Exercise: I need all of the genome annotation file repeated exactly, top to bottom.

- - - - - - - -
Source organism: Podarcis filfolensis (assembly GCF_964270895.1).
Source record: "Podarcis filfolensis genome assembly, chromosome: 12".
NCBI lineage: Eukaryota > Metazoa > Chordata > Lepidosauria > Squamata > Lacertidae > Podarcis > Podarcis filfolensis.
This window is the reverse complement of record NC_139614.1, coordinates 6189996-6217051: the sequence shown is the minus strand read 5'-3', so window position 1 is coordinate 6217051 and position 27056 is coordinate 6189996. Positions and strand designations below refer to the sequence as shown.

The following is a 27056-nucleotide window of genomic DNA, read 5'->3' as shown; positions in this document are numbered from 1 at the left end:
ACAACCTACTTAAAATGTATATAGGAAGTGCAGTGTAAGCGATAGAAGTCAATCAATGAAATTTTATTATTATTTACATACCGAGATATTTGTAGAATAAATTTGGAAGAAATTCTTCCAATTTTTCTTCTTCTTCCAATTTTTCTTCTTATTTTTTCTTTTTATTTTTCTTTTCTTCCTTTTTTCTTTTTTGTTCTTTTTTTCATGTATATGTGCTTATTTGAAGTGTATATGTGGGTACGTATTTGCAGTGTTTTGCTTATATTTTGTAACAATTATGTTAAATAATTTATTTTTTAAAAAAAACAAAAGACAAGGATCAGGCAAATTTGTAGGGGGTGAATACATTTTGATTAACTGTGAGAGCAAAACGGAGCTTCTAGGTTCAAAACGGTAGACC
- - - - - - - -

Source organism: Podarcis filfolensis (assembly GCF_964270895.1).
Source record: "Podarcis filfolensis genome assembly, chromosome: 12".
NCBI lineage: Eukaryota > Metazoa > Chordata > Lepidosauria > Squamata > Lacertidae > Podarcis > Podarcis filfolensis.
This window is the reverse complement of record NC_139614.1, coordinates 6189996-6217051: the sequence shown is the minus strand read 5'-3', so window position 1 is coordinate 6217051 and position 27056 is coordinate 6189996. Positions and strand designations below refer to the sequence as shown.

The following is a 27056-nucleotide window of genomic DNA, read 5'->3' as shown; positions in this document are numbered from 1 at the left end:
ACAACCTACTTAAAATGTATATAGGAAGTGCAGTGTAAGCGATAGAAGTCAATCAATGAAATTTTATTATTATTTACATACCGAGATATTTGTAGAATAAATTTGGAAGAAATTCTTCCAATTTTTCTTCTTCTTCCAATTTTTCTTCTTATTTTTTCTTTTTATTTTTCTTTTCTTCCTTTTTTCTTTTTTGTTCTTTTTTTCATGTATATGTGCTTATTTGAAGTGTATATGTGGGTACGTATTTGCAGTGTTTTGCTTATATTTTGTAACAATTATGTTAAATAATTTATTTTTTAAAAAAAACAAAAGACAAGGATCAGGCAAATTTGTAGGGGGTGAATACATTTTGATTAACTGTGAGAGCAAAACGGAGCTTCTAGGTTCAAAACGGTAGACC